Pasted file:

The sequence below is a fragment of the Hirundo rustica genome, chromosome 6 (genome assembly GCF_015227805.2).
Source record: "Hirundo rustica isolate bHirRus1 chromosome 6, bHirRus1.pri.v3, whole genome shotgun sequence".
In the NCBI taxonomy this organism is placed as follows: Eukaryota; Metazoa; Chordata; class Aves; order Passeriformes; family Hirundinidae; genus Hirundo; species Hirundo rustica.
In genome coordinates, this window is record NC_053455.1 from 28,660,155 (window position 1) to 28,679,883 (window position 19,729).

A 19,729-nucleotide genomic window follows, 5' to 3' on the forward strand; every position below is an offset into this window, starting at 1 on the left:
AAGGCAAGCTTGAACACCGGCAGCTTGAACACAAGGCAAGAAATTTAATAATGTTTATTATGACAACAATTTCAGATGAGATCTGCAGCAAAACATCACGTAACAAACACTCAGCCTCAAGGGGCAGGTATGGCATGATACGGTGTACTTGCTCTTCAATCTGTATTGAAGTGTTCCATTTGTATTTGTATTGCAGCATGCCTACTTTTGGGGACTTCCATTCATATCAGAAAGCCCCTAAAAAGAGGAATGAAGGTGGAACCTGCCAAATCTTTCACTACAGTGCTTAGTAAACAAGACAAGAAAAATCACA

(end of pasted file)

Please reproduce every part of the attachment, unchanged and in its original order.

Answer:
The sequence below is a fragment of the Hirundo rustica genome, chromosome 6 (genome assembly GCF_015227805.2).
Source record: "Hirundo rustica isolate bHirRus1 chromosome 6, bHirRus1.pri.v3, whole genome shotgun sequence".
In the NCBI taxonomy this organism is placed as follows: Eukaryota; Metazoa; Chordata; class Aves; order Passeriformes; family Hirundinidae; genus Hirundo; species Hirundo rustica.
In genome coordinates, this window is record NC_053455.1 from 28,660,155 (window position 1) to 28,679,883 (window position 19,729).

A 19,729-nucleotide genomic window follows, 5' to 3' on the forward strand; every position below is an offset into this window, starting at 1 on the left:
AAGGCAAGCTTGAACACCGGCAGCTTGAACACAAGGCAAGAAATTTAATAATGTTTATTATGACAACAATTTCAGATGAGATCTGCAGCAAAACATCACGTAACAAACACTCAGCCTCAAGGGGCAGGTATGGCATGATACGGTGTACTTGCTCTTCAATCTGTATTGAAGTGTTCCATTTGTATTTGTATTGCAGCATGCCTACTTTTGGGGACTTCCATTCATATCAGAAAGCCCCTAAAAAGAGGAATGAAGGTGGAACCTGCCAAATCTTTCACTACAGTGCTTAGTAAACAAGACAAGAAAAATCACA